How times change! Not so long ago, the idea of living together before marriage was socially unacceptable. While some couples dared to try it, they dared not do so openly – for the judgment of society could be cruel. Gay couples also were in jeopardy of social condemnation.
In 2014, however, living together before marriage is the rule — the “new normal.” And gay relationships too are becoming mainstream in the eyes of most Americans. Often the old words and assumptions underlying the “traditional” wedding ceremony don’t work anymore and need to be updated. The outdated Victorian notions of the “virgin” bride and groom – and one marriage for life – rarely reflect the circumstances of couples getting married today, who deserve nevertheless to have a wedding that honors them. The modern wedding ceremony should be able to accommodate the reality of children born before wedlock, or the realities of second or third marriages.
In addition, same-gender couples are entitled to a ceremony that captures and respects their experience. I worked with an older same-gender couple a few weeks ago to remove heterosexual biases from their wedding script. After 25 years together, with two children entering high school, the laws of their state have finally recognized the legitimacy of their union. They got a wedding ceremony that befits their deep love and commitment to one another and their family.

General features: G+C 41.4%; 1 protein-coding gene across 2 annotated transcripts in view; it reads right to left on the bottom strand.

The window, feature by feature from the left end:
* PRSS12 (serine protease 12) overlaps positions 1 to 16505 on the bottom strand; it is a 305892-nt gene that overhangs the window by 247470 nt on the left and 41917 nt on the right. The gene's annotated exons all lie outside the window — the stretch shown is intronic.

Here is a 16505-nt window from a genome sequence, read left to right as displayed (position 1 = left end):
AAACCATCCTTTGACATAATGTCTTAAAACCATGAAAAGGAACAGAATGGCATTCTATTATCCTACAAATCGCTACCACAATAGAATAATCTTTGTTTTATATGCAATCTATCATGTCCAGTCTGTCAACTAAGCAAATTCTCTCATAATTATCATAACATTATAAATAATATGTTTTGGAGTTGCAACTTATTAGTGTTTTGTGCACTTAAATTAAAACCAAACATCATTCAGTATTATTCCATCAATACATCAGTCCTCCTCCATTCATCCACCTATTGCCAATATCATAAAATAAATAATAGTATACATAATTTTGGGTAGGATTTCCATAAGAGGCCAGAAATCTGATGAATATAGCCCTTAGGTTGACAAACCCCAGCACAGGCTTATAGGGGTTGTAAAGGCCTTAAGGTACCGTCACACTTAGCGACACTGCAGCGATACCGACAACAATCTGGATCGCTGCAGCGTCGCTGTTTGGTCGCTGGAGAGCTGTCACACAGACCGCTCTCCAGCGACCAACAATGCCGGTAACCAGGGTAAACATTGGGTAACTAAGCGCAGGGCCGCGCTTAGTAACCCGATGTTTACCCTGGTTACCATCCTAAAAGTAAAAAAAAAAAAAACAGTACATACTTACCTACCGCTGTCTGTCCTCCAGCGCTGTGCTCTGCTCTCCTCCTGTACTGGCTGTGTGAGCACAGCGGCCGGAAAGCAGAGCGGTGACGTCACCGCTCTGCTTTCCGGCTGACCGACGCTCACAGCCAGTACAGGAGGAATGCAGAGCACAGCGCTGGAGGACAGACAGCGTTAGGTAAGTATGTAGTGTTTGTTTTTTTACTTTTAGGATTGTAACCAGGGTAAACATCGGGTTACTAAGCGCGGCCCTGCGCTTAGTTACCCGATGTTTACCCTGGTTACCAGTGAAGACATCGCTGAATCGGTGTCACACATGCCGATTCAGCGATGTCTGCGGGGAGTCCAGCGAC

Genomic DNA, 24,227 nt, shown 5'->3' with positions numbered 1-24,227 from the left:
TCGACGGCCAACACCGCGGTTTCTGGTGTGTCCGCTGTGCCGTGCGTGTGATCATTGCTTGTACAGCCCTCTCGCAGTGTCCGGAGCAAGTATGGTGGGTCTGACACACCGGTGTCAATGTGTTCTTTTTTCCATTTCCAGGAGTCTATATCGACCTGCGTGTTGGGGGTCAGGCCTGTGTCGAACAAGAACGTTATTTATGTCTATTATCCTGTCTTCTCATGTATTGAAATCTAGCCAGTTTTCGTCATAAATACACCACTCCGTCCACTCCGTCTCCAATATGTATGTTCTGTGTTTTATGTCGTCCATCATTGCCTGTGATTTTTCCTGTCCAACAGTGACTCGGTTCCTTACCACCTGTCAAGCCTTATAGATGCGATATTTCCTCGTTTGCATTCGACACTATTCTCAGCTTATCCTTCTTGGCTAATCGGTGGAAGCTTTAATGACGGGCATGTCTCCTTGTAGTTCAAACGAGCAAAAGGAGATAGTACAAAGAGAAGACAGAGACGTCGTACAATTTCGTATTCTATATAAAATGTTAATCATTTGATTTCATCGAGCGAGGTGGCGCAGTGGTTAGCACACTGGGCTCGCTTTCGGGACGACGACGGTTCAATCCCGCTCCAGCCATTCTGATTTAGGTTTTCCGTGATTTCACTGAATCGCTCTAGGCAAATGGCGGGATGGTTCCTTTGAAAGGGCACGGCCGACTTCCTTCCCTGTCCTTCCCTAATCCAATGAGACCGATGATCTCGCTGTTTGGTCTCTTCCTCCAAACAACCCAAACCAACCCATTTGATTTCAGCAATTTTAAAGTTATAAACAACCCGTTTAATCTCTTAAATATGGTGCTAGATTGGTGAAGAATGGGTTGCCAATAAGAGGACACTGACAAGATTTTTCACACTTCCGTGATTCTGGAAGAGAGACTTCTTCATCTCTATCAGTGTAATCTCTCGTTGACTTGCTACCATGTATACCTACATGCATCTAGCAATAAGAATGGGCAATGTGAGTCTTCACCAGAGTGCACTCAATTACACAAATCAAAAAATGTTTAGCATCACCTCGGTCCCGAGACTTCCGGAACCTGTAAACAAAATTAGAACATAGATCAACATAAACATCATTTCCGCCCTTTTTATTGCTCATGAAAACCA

If you are gay, have children, contemplating your second, third or fourth marriage, or simply have a different idea about what your marriage ceremony should look like, don’t be shy about asking your Justice of the Peace to modify the language of your ceremony to fit your circumstances and ideas. Of course, most JPs are more than willing to adapt your ceremony in any way that feels meaningful to you. But make sure you select the JP that you feel respects your need to be fully “you” in your wedding ceremony.